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For the students still staying in the south colleges, one noise rises above the rest: the sounds of construction on the new Sid Richardson College building. Although most major buildings on campus have been closed, all construction projects on campus have continued due to their continued classification as “essential” under Houston’s stay-at-home order.
For the less than 10 percent of the undergraduate population remaining on campus past March 25, campus life in the midst of the pandemic comes with changes to their living spaces, daily routines and the overall atmosphere of the campus.
For our lovely readers, you may know that “The Weekly Scene” is a regular fixture of the Thresher’s print A&E section that promotes local arts events both on campus and throughout Houston every week. However, due to campus and citywide restrictions on public gatherings due to the COVID-19 outbreak and our subsequent inability to print issues for the remainder of the semester, the Weekly Scene is sadly obsolete at the moment. Thus, to fill the gap in my heart left by my beloved little column, I’d like to present the Weekly Screen: a short list of TV, movies and videos to check out from the socially-distanced comfort of your home.
Without a word or warning, elusive singer-songwriter Frank Ocean resurfaced from his sea of isolation this past Friday with the release of two new tracks, “Dear April” and “Cayendo.” Both intimate ballads stripped of rich instrumentation and centered around Ocean’s emotional vocals, the two tracks popped up out of the blue on Ocean’s website in October 2019 in the form of preorder vinyls which just shipped out last week, coinciding with the songs’ digital release.
After recently celebrating the restoration of its original call sign letters last fall, KTRU has entered yet another new chapter in its vibrant history: completely remote operations. Rather than surrendering the airwaves to Robo — the station’s “robot” automated system which plays prerecorded music and announcements on loop — the DJs of Rice Radio have found a way to preserve the human touch that makes KTRU a destination for eclectic music lovers across Houston and beyond.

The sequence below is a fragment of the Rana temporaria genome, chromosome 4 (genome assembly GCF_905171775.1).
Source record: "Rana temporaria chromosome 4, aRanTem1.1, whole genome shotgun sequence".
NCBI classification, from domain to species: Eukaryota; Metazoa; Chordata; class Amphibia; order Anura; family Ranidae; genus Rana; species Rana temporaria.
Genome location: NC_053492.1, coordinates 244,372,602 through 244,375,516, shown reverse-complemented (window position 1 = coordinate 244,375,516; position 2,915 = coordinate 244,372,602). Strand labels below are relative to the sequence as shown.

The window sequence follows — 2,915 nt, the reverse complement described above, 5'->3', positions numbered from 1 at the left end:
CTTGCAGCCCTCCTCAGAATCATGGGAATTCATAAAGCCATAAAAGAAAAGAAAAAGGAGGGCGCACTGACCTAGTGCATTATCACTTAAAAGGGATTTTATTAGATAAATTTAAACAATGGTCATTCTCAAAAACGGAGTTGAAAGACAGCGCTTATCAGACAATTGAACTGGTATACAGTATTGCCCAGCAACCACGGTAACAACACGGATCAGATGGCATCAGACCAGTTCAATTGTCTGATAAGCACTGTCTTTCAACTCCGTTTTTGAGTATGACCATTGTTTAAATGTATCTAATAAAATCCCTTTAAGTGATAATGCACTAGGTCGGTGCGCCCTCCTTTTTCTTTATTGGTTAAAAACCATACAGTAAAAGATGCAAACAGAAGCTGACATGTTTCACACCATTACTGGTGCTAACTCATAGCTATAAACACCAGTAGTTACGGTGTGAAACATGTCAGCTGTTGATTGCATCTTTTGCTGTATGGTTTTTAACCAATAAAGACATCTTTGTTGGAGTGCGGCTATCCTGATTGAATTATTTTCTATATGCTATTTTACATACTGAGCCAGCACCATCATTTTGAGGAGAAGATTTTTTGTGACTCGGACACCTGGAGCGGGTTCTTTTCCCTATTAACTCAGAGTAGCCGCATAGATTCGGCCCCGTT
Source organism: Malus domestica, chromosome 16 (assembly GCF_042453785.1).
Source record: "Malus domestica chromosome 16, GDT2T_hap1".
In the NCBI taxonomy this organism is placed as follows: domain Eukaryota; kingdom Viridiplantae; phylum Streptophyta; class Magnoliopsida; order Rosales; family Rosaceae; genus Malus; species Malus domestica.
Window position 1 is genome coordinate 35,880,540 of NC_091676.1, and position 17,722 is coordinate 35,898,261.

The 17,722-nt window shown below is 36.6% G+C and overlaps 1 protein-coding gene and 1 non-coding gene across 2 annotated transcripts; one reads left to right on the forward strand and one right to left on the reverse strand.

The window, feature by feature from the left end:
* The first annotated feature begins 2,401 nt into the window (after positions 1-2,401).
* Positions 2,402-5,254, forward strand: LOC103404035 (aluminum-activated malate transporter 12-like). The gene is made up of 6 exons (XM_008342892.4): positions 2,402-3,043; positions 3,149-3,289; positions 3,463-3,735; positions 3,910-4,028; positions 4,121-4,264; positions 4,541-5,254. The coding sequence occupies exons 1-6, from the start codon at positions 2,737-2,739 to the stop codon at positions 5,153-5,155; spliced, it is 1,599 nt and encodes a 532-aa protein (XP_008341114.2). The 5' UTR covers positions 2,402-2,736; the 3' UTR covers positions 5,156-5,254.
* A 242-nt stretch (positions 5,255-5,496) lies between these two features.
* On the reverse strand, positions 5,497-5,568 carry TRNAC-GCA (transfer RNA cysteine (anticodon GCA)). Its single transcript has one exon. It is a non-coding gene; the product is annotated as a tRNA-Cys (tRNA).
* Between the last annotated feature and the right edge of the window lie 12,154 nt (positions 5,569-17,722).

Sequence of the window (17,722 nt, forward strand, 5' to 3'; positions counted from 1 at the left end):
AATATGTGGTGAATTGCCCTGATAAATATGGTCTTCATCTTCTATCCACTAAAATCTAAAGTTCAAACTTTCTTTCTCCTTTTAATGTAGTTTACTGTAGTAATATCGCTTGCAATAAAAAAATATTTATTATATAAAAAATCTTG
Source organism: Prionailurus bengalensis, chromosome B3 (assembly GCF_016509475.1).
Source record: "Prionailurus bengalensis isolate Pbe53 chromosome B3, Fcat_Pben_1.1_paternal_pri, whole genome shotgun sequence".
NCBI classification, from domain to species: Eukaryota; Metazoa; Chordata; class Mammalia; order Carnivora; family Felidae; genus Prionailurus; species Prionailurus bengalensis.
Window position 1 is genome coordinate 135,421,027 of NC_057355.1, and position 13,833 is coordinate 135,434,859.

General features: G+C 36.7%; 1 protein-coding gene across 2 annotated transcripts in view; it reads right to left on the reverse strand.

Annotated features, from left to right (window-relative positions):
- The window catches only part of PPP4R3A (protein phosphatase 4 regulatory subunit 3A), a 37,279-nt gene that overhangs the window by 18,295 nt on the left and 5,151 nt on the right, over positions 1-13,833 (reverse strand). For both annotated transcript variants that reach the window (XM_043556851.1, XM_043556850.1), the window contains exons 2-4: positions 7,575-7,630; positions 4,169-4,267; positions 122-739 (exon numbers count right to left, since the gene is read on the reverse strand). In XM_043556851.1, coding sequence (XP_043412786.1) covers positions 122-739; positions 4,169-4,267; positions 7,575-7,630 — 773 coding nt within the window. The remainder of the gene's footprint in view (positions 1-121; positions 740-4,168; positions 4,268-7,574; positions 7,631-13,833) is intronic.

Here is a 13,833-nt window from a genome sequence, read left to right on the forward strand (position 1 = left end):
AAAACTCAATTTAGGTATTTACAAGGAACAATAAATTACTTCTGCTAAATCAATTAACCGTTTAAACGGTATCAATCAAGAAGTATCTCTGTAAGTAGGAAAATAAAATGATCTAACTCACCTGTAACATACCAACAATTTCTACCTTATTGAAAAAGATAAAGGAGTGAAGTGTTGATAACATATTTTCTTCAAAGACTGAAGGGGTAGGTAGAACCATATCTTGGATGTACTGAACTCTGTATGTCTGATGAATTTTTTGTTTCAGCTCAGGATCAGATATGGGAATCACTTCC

Virtually every traditional movie theater across the country has closed indefinitely by now, which has thrown a wrench into several upcoming movie releases, including highly anticipated blockbusters like Marvel Studios’ “Black Widow” and Disney’s live action remake of “Mulan.” Box Office Mojo says U.S. movie theatres have grossed only $5,000 in each of the past two weeks on average, several orders of magnitude less than this time last year. Films that were scheduled to come out this spring and summer have been pushed back several months, and for those which have not, expect them to be delayed soon. Here are the major delays grouped by production company:
Alyson Riley and Leah Kanihan met a little over a year ago and started dating right after they got back from summer break in fall 2019. Following the outbreak of COVID-19 this spring, they have had to suddenly transition into a long distance relationship, like many other couples at Rice.
As we all exist in isolation from one another, it can be grounding to take a moment to reflect on where we are and how we're doing, and hear the same from others. With that in mind, the Thresher asked for brief stories from the Rice community about what living in social isolation has been like. Here’s what people told us: